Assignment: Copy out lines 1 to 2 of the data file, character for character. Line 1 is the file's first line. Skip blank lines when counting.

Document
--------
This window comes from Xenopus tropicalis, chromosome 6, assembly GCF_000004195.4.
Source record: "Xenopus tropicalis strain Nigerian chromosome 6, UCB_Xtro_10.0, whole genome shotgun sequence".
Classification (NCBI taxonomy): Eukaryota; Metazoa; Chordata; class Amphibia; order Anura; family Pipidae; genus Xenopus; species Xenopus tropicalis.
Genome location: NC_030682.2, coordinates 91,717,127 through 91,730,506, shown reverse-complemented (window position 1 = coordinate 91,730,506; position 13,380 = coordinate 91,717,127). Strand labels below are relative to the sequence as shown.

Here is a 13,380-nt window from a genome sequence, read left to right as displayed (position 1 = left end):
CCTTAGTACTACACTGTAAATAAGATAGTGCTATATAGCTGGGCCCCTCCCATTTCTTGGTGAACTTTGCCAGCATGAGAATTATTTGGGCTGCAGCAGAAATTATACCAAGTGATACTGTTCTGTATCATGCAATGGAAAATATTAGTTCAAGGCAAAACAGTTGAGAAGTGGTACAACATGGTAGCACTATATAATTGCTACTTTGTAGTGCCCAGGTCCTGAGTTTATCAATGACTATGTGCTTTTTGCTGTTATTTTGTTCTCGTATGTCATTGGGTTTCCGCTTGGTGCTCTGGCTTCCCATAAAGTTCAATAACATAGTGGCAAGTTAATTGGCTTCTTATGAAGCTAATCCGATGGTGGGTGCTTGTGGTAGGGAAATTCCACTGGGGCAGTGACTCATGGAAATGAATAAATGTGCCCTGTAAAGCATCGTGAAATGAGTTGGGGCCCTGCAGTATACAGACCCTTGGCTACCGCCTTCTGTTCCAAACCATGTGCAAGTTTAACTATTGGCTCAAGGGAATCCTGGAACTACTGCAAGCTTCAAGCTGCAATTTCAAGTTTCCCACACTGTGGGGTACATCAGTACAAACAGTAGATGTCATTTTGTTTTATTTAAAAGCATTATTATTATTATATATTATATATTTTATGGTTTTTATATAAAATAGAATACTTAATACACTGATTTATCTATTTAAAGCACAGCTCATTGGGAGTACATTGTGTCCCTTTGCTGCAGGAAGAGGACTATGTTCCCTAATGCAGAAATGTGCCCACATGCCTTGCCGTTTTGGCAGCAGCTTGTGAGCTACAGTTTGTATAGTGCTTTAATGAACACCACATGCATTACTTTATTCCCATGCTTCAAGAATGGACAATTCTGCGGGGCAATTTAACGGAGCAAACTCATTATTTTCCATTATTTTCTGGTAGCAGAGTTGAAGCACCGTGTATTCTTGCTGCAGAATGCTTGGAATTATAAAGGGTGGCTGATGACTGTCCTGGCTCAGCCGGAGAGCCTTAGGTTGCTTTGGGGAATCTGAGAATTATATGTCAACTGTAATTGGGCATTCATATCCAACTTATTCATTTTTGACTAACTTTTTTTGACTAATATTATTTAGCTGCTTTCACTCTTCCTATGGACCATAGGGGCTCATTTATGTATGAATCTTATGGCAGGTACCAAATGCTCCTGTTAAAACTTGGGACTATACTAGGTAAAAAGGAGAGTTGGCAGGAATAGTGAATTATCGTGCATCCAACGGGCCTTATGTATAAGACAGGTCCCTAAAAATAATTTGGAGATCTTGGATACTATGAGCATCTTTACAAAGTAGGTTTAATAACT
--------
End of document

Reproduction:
This window comes from Xenopus tropicalis, chromosome 6, assembly GCF_000004195.4.
Source record: "Xenopus tropicalis strain Nigerian chromosome 6, UCB_Xtro_10.0, whole genome shotgun sequence".